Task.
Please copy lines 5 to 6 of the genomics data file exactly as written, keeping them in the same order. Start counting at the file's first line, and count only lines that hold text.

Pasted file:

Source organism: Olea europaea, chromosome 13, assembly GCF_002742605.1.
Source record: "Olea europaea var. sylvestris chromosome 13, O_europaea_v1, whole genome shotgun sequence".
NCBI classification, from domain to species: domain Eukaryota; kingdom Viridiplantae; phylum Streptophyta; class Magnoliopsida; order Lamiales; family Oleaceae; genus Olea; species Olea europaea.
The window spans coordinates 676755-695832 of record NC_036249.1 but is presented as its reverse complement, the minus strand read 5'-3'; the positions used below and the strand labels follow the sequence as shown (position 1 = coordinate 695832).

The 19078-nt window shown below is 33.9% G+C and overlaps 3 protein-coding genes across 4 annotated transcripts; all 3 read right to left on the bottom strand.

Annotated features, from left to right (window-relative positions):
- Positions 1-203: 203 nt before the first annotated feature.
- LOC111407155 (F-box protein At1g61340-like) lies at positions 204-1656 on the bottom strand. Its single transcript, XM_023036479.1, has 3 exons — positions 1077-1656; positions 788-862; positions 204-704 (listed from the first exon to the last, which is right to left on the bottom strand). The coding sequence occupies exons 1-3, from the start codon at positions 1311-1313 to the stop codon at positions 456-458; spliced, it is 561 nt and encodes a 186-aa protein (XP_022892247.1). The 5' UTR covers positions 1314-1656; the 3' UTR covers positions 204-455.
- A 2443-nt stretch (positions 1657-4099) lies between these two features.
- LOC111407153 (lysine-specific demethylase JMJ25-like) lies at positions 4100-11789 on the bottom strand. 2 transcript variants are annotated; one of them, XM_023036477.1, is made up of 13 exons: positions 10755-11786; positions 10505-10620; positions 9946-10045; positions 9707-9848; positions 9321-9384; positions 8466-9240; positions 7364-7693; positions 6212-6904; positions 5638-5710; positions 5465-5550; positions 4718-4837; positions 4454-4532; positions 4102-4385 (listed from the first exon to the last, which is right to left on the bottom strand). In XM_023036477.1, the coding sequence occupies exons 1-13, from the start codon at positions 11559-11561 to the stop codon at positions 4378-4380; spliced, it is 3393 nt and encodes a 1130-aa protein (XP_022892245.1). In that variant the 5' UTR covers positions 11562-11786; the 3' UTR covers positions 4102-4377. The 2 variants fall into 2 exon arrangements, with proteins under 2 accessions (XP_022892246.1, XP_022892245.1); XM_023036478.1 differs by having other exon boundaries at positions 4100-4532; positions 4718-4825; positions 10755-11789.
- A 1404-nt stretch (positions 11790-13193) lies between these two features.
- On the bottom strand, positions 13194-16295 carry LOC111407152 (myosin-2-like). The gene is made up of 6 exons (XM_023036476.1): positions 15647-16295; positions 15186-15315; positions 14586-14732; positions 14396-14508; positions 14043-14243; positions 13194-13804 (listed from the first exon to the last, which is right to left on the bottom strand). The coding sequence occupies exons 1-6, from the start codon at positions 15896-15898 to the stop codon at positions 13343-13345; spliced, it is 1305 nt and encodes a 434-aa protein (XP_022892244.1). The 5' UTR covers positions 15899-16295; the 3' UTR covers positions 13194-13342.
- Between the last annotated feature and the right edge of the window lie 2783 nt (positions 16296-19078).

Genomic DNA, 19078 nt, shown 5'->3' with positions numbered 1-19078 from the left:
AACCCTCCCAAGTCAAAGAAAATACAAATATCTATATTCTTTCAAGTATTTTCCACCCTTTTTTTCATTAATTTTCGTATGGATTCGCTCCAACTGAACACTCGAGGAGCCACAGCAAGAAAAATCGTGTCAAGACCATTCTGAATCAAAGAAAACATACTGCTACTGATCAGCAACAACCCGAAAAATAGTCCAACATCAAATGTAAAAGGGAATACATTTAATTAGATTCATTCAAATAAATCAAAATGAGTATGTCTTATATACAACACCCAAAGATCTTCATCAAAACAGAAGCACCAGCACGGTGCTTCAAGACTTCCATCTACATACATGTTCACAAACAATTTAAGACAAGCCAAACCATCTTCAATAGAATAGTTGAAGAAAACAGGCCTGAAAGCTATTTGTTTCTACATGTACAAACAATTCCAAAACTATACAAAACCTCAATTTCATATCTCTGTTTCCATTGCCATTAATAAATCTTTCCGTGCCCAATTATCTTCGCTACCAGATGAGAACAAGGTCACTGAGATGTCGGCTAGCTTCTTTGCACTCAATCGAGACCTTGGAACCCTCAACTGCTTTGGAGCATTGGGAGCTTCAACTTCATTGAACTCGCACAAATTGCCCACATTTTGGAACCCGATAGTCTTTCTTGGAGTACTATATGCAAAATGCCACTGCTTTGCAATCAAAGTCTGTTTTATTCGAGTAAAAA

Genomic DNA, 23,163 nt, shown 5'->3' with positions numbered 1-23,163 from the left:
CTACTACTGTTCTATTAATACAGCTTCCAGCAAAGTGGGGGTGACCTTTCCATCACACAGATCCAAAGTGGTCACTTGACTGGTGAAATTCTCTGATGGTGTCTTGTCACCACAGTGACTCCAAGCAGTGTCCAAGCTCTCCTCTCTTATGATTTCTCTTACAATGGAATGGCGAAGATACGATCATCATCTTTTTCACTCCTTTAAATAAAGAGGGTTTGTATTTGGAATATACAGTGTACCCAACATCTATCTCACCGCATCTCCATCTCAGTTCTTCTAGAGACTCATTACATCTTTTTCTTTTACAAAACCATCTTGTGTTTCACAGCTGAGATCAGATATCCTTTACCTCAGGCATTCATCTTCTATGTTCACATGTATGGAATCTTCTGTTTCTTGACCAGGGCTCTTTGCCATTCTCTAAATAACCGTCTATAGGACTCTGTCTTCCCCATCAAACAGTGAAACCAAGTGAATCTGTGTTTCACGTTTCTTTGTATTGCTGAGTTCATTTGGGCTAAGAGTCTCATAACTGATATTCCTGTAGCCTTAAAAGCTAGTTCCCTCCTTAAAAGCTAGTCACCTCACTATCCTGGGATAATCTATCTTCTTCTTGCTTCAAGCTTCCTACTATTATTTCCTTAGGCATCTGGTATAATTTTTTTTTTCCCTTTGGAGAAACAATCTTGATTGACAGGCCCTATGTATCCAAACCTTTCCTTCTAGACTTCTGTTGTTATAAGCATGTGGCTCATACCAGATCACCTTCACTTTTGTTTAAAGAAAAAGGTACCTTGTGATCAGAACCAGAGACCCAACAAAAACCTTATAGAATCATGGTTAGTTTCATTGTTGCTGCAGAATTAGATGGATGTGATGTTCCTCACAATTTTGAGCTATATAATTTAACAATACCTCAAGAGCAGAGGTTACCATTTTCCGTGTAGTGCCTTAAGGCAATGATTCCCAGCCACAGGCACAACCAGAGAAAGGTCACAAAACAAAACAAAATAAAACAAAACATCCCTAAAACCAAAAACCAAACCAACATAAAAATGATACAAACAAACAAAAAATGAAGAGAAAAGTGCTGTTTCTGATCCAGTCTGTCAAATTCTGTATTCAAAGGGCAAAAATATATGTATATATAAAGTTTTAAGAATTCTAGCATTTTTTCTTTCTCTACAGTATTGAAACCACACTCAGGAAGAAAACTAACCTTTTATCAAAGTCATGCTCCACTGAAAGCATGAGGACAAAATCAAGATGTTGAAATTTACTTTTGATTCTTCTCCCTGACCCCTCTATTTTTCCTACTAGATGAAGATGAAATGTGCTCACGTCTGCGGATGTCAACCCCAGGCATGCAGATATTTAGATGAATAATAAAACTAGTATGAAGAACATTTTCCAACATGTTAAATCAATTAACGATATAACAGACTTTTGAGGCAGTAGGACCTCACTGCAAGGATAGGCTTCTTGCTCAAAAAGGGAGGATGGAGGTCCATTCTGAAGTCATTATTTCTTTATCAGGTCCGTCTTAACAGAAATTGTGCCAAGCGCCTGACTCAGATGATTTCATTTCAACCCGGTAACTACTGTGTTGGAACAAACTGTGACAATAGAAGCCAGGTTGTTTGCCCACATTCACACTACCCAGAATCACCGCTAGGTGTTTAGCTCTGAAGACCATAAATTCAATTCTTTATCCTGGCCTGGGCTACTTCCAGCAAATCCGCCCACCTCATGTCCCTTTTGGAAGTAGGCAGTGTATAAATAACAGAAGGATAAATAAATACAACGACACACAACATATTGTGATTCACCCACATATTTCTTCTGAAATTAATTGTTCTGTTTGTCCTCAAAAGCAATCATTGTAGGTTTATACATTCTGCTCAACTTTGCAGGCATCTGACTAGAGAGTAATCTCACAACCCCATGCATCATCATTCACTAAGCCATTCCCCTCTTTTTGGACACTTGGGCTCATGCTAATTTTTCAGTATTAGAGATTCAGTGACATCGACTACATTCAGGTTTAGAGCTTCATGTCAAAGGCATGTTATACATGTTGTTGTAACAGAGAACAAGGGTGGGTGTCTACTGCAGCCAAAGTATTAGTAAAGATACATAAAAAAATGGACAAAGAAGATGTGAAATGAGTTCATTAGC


The 19078-nt window shown below is 33.9% G+C and overlaps 3 protein-coding genes across 4 annotated transcripts; all 3 read right to left on the bottom strand.

Annotated features, from left to right (window-relative positions):